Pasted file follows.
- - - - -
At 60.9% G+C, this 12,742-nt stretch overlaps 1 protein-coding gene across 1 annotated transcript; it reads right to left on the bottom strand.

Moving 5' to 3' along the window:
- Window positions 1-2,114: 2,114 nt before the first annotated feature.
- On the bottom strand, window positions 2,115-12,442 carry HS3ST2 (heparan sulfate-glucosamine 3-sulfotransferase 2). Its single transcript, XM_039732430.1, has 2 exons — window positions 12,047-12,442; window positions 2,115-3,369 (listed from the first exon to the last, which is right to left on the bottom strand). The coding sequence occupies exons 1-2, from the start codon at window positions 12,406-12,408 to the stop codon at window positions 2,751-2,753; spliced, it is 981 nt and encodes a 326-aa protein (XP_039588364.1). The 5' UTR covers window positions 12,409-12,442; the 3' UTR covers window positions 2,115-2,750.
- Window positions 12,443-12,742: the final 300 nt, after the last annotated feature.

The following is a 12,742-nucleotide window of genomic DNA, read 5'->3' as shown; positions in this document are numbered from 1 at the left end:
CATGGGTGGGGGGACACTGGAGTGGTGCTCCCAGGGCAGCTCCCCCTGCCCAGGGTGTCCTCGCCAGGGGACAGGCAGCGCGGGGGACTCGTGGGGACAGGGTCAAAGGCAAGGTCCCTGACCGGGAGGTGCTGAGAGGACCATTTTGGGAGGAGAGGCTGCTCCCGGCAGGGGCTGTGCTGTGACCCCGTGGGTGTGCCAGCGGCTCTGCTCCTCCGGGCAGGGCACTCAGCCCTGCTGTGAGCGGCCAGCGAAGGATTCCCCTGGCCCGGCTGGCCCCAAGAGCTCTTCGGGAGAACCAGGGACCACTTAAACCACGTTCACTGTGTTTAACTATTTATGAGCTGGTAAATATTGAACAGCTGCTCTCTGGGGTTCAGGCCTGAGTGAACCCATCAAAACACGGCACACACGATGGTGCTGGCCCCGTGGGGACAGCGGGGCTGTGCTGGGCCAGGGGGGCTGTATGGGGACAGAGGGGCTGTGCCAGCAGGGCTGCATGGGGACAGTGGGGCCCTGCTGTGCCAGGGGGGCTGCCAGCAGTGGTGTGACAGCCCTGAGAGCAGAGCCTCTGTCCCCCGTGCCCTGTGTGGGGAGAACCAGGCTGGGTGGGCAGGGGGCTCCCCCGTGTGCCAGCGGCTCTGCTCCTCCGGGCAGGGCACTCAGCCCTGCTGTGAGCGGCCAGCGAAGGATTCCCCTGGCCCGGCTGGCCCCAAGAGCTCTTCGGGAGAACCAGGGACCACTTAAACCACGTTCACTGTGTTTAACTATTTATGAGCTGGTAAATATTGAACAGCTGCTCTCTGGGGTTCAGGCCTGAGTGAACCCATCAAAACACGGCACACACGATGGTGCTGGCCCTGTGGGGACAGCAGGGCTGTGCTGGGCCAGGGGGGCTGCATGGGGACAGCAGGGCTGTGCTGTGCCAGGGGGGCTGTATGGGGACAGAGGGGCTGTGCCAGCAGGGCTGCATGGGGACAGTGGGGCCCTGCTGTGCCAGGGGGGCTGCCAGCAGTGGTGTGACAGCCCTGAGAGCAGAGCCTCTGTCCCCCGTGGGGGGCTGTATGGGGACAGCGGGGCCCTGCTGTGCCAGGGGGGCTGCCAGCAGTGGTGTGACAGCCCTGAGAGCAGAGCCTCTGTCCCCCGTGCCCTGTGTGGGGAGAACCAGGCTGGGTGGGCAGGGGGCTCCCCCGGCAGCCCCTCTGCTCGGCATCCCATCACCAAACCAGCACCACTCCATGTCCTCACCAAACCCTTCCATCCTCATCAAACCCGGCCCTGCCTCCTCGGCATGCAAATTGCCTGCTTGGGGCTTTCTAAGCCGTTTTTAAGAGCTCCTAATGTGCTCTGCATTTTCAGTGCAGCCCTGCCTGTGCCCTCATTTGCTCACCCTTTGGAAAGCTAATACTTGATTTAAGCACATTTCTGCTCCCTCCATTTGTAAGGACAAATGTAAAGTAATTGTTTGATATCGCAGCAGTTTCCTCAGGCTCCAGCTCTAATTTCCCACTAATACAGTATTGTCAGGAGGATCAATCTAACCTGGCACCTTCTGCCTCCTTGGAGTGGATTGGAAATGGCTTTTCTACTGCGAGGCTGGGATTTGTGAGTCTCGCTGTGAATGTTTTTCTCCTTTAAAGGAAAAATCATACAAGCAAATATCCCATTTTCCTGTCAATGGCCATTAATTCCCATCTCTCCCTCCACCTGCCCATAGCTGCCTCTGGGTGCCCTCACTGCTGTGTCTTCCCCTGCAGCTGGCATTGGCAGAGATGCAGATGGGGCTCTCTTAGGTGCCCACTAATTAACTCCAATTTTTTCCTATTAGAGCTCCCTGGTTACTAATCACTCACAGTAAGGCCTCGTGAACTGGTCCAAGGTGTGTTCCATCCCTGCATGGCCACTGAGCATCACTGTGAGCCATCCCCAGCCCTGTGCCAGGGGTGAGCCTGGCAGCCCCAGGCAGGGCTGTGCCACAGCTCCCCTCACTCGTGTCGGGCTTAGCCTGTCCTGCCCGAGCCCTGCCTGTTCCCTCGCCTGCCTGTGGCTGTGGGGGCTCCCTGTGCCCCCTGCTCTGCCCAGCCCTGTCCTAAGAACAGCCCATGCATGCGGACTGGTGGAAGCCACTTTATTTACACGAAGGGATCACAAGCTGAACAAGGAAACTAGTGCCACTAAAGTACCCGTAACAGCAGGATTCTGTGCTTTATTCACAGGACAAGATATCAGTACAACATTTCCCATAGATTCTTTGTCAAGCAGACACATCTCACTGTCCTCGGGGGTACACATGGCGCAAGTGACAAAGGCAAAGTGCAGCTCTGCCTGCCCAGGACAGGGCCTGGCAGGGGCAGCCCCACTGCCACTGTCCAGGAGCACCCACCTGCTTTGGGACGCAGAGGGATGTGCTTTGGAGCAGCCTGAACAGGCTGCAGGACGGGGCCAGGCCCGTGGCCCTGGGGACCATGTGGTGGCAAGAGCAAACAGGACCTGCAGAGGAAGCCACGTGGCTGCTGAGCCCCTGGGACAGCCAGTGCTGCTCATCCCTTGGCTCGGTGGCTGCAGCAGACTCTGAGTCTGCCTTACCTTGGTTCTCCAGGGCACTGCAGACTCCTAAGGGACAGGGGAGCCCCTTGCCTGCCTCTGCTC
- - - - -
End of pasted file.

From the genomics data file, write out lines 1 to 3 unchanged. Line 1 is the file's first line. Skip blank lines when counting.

At 60.9% G+C, this 12,742-nt stretch overlaps 1 protein-coding gene across 1 annotated transcript; it reads right to left on the bottom strand.

Moving 5' to 3' along the window:
- Window positions 1-2,114: 2,114 nt before the first annotated feature.